Daniel Sharp and his Benedicto crew have been at it again. This time taking on the Oregon Outback. We find that the best thing to do with Daniel is to get out of the way and let his words and pictures tell the story, so we’ll do that. This isn’t nearly the whole story or all the pictures, just an excerpt.
I think I was nervous about the Outback. I didn’t sleep well for an entire week leading up to it. My mind was wound up with to-do lists and what-if scenarios. I had managed some good hard 60 to 70 mile road rides, but hadn’t done much fully loaded. What about the Bay Area Ridge Trail? That was 300 miles in 3 days, but that was six months ago and we packed light. What if I implode on day one?
I think it’s funny that we went to great lengths to ride Amtrak down with the group. We stayed at the hotel where everyone departs, but when it comes close to “Grand Depart” time, we decided to head out a half hour early to “beat the pack” and avoid traffic. We had a 7:30 pm reservation at the Cowboy Dinner Tree. Not to be missed, they say. 30 ounces of steak, they say. Someone said if you want to catch your dinner time on day one, you’d better leave early.
We roll out into cattle country and promptly flat at mile 43. You just have to give into these occurrences and help out as you can. We triple-team the flat change. Someone gets out the fresh tube and pumps it. Steve checked the casing and found a crazy little razor sharp sliver of stone protruding. We remount and keep rolling through cow country.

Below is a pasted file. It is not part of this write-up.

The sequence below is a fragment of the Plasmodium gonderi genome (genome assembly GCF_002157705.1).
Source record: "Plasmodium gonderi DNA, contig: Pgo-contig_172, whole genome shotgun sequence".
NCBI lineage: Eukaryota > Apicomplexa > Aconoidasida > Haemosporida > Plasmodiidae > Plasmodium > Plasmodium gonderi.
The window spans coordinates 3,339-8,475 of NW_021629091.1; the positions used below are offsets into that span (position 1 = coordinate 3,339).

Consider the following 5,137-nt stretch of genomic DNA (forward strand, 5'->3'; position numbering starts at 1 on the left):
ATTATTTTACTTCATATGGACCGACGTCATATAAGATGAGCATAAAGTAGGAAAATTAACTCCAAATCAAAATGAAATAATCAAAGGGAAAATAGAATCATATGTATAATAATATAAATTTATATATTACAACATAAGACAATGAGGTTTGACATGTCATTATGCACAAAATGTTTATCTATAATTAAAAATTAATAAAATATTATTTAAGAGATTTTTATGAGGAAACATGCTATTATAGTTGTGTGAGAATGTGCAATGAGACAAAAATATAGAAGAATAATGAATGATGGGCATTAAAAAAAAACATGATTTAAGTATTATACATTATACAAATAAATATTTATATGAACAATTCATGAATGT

How do you calculate the difference between pedaling a road bike with just two water bottles and minimal tools and a 50-pound loaded mountain bike? If math was your thing, I’m sure you could produce an equation, but I know what it feels like in my legs and in my mind.
Our rollouts were pretty silent affairs. Nobody yelled “rolling out in five minutes.” You just silently stuff bags and fill bottles until it looks like everyone is ready. I like that unspoken group mind sometimes. Rolling out in the rain and chill is a bit of a somber affair that feels more like duty than a party.
My right knee started to hurt at this point my mind started wondering if this was a trend, or just a momentary thing. Pavement turned to dirt, which led us to miles of descending. So much descending that you have to stop and rest and keep pedaling just to stay engaged. At this point we meet up with Bear Creek and things just get greener as we approach the reservoir. One last killer climb, though before a killer descent to the reservoir.
Prineville was a turning point in our Outback. Mileage-wise we had completed 225 miles of the 363. Having completed two days was a huge boost in confidence. At this point, it felt like our bodies were adapting to the work and rhythm of bike by day camp by night. We started to get a feel for how much food we needed to pedal all day.
I just keep making little goals. Just make it to that tree. Just make it to that rise up there. At some point the pure climbing gives way to rolling terrain, so good-sized climbs alternate with healthy descents.
“Rise and shine cowboys – time to hit the road and pedal those bikes” yells a local woman cruising mainstreet at 6 am. She inspects a falling handrail on the vacant hotel and mutters something about how someone needs to get on these repairs. I think the hotel looks pretty good considering it was built in 1900. I read that the hotel shut its doors in 2009. At 7am one of the Outback riders rings the large bell next to the City Hall.
And that’s it. No finish line, just the Deschutes River flowing peacefully by. We jump in and it’s bracing. It feels good to be done. Cold water feels amazing and it was the first shower I had in three days…I don’t think I really doubted I could do the Outback, I just maybe thought it might be harder…and maybe it would have been with different conditions.
Daniel rides a Seven Sola 29 SL.
Find the whole story and all the photos at Bendicto.co.